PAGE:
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Global Animal Health Initiative: The Way Forward

Conference co-organised by the World Bank and the World Organisation for Animal health (OIE) in collaboration with the Food and agriculture Organisation (FAO) of the United Nations

 

In October 2007, the results of three OIE economic studies, co-financed by the World Bank, on the prevention and control of animal diseases worldwide were presented at an International Conference on Global Animal Health, co-organised by the World Bank and the OIE

The studies –conducted by a consortium led by Civic Consulting – dealt with the following issues:

Prevention and control of animal diseases worldwide

Part I. Economic analysis – Prevention versus outbreak costs

Part II: Feasibility study – A global fund for emergency response in developing countries

Part III: Pre-feasibility study – Supporting insurance of disease losses

 

 

 

 

 

Joint OIE/WB Press Release

The World Bank and the World Organisation for Animal Health (OIE) co-organised a Conference on “Global Animal Health Initiative: the Way Forward” in collaboration with the FAO at the World Bank Headquarters in Washington DC (USA), October 9, 10 and 11 2007.

Quite apart from avian influenza, emerging animal diseases, three quarters of which are zoonotic, are set to become more and more part of the world landscape. In response to these major health risks, the international community will be required to take an increasingly active long-term role in a global system of animal disease prevention and control. As a first step toward this ambitious objective, the World Bank is supporting the OIE through a Development Grant Facility” Dr. François Le Gall, World Bank.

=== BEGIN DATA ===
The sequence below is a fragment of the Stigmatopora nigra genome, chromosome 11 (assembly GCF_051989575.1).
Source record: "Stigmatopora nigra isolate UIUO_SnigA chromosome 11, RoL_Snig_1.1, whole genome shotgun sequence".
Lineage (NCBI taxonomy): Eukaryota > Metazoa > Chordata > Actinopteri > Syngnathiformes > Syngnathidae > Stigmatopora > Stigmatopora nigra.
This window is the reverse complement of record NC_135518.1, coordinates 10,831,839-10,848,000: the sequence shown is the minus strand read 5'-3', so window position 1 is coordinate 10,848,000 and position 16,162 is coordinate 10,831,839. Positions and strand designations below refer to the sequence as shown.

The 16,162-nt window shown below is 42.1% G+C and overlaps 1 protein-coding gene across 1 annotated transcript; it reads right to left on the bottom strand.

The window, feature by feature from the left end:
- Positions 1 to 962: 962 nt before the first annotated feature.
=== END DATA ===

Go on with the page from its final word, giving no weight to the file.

The specific objective of this World Bank Grant is to contribute to (i) the awareness at national and international levels on the importance of these animal diseases of global importance and the Global Public Good nature of their prevention and control, (ii) the continuing strengthening of the collaboration between public health and animal health key players as well as with the private sector, (iii) the enhancement of national capacity with the improvement of the quality of their Veterinary Services, and (iv) the leveraging of funds toward these specific objectives

This conference allowed worldwide renowned specialists of animal and public health, as well as economists and experts in development to recommend new directions to face emerging threats linked with the increased movement of pathogens of animal origin caused by today’s globalized markets and climatic changes with dramatic socio-economic and public health consequences worldwide.

"The first objective of the Conference was to share knowledge on the progress made on this important collaboration, in particular on the economic and governance agenda” Dr. François Le Gall.

123 participants coming from international and regional organizations, representatives of governments of developing and developed countries from the five continents, and the private sector, stressed the importance and urgency of improving the governance and infrastructure worldwide in the field of veterinary zoonoses and animal diseases prevention and control mechanisms, as well as private-public partnership in the implementation of specific programs directed to animal health.

Healthy animals are crucial for the future of human race” said Dr. David Nabarro, United Nation System Influenza Coordinator, who attended the conference.

The participants reiterated the Global Public Good nature of improved governance in the prevention and control of animal diseases of global importance and highlighted the fact that the cost of prevention of these diseases through appropriate surveillance networks by farmers and veterinarians was extremely low compared to the cost of crisis.